See more at this link:
Great final exercises. Here’s pictures of the teams working and presenting their results …
To get signed up for a TapRooT® Root Cause Analysis Course in the future, CLICK HERE!
Root Cause Analysis Tip: Why Did The Robot Stop? (Comparing 5-Why Results with TapRooT® Root Cause Analysis Results)Posted: August 1st, 2013 in Pictures, Root Cause Analysis Tips, TapRooT
Find the Root Cause
Taiichi Ohno, the father of the Toyota Production System and the creator of the 5-Why method of root cause analysis, used this example – a robot failure – to teach others the 5-Why technique at Toyota:
1. Why did the robot stop?
- The circuit has overloaded, causing a blown fuse.
2. Why did the circuit overload?
- There was insufficient lubrication on the bearings, so they locked up.
3. Why was there insufficient lubrication on the bearings?
- The oil pump on the robot is not circulating sufficient oil.
4. Why is the pump not circulating sufficient oil?
- The pump intake is clogged with metal shavings.
5. Why is the intake clogged with metal shavings?
- Because there is no filter on the pump.
For Mr. Ohno, that was the end of the root cause process: Install a filter and get back to work. But this isn’t even the start of the root cause analysis process in TapRooT®.
Let’s look at this incident using TapRooT® and see how 5-Whys compares to the advanced TapRooT® Root Cause Analysis System.
Where to Start
TapRooT® is more than a tool. It is a systematic process with embedded tools to help an investigator find and fix the root causes of a problem. It starts with the TapRooT® 7-Step Process (picture below of the process being taught in a 2-Day TapRooT® Class).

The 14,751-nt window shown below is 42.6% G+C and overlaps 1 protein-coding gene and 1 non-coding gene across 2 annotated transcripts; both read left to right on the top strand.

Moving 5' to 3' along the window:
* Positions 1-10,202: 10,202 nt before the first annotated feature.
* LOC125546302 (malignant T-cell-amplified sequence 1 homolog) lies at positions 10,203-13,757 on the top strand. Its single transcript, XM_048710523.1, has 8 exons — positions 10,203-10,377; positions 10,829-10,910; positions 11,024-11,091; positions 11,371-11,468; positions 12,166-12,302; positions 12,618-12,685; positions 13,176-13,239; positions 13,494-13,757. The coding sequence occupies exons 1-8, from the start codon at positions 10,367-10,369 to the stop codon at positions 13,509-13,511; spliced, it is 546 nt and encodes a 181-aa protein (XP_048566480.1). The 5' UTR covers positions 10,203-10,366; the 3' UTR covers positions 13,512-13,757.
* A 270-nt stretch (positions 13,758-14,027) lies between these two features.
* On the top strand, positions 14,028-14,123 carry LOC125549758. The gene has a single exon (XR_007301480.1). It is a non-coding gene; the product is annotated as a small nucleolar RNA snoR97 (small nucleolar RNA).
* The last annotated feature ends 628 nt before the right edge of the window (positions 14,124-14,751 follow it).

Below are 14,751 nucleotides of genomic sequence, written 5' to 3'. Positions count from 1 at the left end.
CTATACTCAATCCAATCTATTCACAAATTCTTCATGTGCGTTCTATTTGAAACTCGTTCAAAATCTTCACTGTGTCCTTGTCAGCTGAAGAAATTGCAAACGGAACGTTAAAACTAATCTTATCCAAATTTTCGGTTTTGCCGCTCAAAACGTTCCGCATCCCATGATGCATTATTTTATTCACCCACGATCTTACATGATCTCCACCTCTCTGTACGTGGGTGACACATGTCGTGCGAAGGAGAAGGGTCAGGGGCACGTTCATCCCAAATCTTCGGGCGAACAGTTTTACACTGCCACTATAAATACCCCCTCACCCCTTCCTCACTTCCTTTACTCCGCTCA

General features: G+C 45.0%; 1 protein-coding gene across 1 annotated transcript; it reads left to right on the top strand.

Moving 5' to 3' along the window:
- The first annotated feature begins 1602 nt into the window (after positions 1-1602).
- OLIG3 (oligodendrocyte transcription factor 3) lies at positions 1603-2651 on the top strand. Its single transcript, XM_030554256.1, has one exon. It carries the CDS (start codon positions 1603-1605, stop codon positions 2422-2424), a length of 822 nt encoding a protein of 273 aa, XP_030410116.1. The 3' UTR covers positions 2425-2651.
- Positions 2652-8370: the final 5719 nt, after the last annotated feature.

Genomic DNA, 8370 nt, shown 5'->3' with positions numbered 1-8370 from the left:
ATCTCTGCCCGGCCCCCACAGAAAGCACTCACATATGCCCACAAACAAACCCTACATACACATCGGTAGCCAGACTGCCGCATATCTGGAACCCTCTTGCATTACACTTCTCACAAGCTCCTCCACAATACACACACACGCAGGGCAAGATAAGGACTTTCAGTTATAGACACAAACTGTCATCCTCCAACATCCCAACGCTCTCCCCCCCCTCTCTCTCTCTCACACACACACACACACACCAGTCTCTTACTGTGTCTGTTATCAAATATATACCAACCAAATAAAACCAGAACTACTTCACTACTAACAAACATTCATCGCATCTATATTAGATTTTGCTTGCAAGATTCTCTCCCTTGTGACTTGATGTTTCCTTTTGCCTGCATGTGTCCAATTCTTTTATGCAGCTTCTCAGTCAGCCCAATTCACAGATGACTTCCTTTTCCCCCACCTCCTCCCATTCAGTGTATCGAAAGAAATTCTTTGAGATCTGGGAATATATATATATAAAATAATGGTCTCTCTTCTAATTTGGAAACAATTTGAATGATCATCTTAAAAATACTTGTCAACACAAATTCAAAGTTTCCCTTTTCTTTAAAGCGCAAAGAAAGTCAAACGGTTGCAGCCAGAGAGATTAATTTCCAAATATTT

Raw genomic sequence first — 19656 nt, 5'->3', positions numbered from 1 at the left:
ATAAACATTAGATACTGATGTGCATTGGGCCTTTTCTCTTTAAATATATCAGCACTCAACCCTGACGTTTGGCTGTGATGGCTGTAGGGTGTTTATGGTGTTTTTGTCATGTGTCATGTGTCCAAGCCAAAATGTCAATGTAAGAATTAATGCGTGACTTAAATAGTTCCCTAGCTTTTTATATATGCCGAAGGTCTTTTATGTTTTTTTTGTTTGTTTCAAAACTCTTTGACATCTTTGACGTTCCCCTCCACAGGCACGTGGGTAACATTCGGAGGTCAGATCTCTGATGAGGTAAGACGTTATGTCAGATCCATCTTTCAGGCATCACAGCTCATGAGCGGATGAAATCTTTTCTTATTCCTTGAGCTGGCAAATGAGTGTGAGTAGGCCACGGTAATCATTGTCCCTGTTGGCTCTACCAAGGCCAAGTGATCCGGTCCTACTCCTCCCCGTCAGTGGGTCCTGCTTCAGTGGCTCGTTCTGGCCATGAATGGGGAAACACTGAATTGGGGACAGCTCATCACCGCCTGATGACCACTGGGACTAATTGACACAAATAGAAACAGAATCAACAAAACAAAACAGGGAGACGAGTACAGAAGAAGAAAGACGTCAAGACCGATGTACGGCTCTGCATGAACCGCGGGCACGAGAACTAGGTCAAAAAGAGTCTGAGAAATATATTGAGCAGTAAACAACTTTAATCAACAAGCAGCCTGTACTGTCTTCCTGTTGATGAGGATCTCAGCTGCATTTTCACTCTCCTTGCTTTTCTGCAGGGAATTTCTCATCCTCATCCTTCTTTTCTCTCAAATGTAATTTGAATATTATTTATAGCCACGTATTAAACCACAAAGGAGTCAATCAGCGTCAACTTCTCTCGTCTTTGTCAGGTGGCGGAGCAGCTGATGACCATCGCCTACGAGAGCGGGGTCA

In the process diagram, the left column contains the steps used to investigate and correct the problem and the right column shows the required (bold text) and optional (plain text) TapRooT® Tools.
To start investigating the problem, one draws a SnapCharT® (shown below).
A Spring SnapCharT® is the start of “growing” a SnapCharT® and helps the investigator understand what happened. In this case we’ve placed everything we know from the previous example on the chart.
Notice that the 5-Whys that Mr. Ohno asked turned out to be mainly the sequence of events leading up to the failure. You might also notice how easy the example is to understand when viewed on a SnapCharT®. One more thing to notice on this simple Spring SnapCharT® is that we’ve already gone beyond the 5-Whys by indicating that there was no low oil pressure alarm.
Next Step – Collect Info
A Spring SnapCharT® is the start of an investigation. Next, the investigator collects info (grows the SnapCharT®) to expand his/her understanding of what happened. A good TapRooT® Investigator would have several areas to look at.
First, what happened to the filter? Was it forgotten during maintenance or was it never designed into the system?
Next, where did the metal shavings come from? Metal shavings in a lube oil system are unusual. What was the source?
The new information provides a fairly complete understanding of what happened and is shown on the SnapCharT® below.